Sterling K. Brown in 'Waves'

“Waves” opens in St. Louis on Friday, December 6 and stars St. Louis’ own

Sterling K. Brown in the role of a demanding patriarch intent on creating a legacy through his children that counters the negative stereotypes of African Americans.

With “Waves,” young filmmaker Trey Edward Shults created a cinematic experience that stays with the viewer long after they leave their seat.

The emotional climax is a punch to the gut that lingers as one wonders how life can veer so left so quickly – especially for a family unit led by a man with tunnel vision for excellence and success.

The film opens in St. Louis on Friday, December 6 and stars St. Louis’ own Sterling K. Brown in the role of a demanding patriarch intent on creating a legacy through his children that counters the negative stereotypes of African Americans.

“Ronald is not my dad, but I know dads like Ronald,” Brown said. “I know that pressure of growing up in a household of expectations. I know that conversation – that you must be twice as good, or in some cases ten times as good, to get just as far – from the receiving end.”

Unlike his Emmy and Golden Globe winning portrayal of the sensitive to a fault father Randall Pearson on NBC’s “This Is Us,” excellence is the only option for the children of Ronald Williams. His measures are extreme as he attempts to put them on path to the American Dream as they grow up in suburban Florida. Even if he doesn’t condone them, Brown can understand Ronald’s parenting choices to a certain degree because of the history of how black people are viewed in this nation – particularly black men.

“Now I have two boys and I have great expectations for my children and I want them excel and I want them to go into the landscape of America with their eyes wide open as far as this is how other people can experience you,” Brown said. “They can see you as less than. They can see you as something to be feared.”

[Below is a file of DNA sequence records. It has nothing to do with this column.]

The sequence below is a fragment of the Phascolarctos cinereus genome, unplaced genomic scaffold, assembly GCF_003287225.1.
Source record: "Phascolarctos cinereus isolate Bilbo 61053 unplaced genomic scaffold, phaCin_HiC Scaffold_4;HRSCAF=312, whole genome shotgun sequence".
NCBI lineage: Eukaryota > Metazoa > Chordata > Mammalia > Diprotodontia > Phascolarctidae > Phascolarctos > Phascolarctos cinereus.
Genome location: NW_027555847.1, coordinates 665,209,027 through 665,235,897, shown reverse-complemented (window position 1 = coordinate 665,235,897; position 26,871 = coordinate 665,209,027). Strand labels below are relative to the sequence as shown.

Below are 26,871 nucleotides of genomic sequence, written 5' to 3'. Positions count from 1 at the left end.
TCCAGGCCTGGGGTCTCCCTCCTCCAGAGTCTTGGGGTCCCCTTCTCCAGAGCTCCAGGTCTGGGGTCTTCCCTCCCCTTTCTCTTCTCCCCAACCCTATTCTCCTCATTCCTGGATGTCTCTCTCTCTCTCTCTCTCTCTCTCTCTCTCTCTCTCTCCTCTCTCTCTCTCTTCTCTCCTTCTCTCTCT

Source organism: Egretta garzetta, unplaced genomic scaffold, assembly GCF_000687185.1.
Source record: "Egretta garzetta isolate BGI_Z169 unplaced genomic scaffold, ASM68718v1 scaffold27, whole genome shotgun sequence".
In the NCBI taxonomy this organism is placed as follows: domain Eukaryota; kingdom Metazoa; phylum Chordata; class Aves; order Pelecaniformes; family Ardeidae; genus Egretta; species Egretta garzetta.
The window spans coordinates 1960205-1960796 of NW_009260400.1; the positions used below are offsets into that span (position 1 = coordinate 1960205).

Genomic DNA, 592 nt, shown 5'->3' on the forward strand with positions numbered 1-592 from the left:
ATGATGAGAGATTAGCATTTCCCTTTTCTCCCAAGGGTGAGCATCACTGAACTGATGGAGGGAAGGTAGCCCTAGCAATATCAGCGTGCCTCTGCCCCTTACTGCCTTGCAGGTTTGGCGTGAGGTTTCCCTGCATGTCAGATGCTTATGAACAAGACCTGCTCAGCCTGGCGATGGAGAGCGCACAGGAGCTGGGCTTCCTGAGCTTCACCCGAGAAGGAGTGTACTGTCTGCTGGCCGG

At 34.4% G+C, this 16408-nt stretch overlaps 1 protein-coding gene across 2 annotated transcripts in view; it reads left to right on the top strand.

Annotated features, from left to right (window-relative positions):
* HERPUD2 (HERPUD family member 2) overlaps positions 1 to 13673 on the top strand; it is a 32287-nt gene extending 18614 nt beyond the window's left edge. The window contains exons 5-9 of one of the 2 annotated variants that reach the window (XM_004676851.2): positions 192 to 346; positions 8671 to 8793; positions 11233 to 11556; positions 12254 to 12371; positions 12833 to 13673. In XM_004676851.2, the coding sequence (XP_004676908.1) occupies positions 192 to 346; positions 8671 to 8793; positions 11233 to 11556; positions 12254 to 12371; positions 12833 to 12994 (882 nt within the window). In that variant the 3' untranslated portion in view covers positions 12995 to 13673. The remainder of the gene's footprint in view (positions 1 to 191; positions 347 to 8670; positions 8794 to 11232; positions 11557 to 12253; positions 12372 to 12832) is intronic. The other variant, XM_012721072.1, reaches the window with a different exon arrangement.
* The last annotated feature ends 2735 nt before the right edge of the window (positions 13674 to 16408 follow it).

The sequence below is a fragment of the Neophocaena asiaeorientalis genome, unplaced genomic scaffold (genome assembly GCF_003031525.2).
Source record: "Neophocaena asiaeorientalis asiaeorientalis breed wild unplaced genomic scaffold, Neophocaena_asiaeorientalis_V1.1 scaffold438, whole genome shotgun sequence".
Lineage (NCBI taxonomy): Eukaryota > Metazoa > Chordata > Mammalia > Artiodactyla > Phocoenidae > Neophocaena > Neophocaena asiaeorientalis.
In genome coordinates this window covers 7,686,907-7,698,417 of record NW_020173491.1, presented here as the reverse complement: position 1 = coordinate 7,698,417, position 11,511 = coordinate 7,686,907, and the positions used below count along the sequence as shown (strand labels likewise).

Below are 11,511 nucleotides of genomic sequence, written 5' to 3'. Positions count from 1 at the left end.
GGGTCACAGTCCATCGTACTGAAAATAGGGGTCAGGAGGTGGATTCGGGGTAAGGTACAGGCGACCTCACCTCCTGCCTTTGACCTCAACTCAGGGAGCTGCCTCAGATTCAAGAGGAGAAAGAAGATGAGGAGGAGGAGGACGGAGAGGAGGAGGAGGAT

But Brown also knows the danger of extremes. And through “Waves,” Brown and his co-stars Kelvin Harrison Jr.Lucas HedgesTaylor RussellAlexa Demie, and Renée Elise Goldsberry give an authentic experience of the trauma that that can be found in the type of parenting where output and achievement outrank a child’s humanity. The consequences of such an environment can be earth shattering for all parties involved. 

“There is this pressure that our youth can feel – that I felt when I was a young man – that can be debilitating – that can cause young people to make decisions in a vacuum,” Brown said. “As a parent, it is a cautionary tale. If you want your children to share their life with you, then you must create an environment in which they feel comfortable sharing everything – good, bad and ugly. And knowing that they are going to be loved regardless of their shortcomings. We all fall short of the mark. They need to know that they are going to be loved and that ultimately it’s going to be okay.”

“Waves” has made its way to many critics’ year-end top ten picks since making a splash at the Toronto International Film Festival in September. Embodying Ronald was a learning experience for Brown that applies within his own family.

“The lesson for me is that there is a learning that goes two ways between a parent and their children,” Brown said. “It’s not just a parent teaching a child. There are things that your children can teach you if you are open and available to seeing and hearing their wisdom. In the case of Ronald, it was “this is the way it’s gonna be in my house, and if you don’t like it, you can be up out.” He didn’t give his child the opportunity to teach him some things. I try to not to make those mistakes.”

Brown admitted that the idea of “Waves” was terrifying for him at first. “Am I adding to a negative stereotype?” He asked himself when considering the film. Brown is everywhere on the big and small screen. But he is also intentional about what he lends his time and talents to – both as an actor, and through his newly formed production company Indian Meadows, named in honor of the Olivette community where he grew up.

However, Brown saw “Waves” a chance to spotlight the humanity often diluted by stereotypes.

“Hopefully the film is showing the example of a good human being who loses their way and makes an awful mistake – but it does not take away their innate goodness, therefore humanizing this person,” Brown said. “Not making them into a stereotype – but showing a full-fledged human being. And I think we were able to do that with the film.”

“Waves” opens in theaters nationwide on Friday, December 6. The film is rated R with a run time of 135 minutes.

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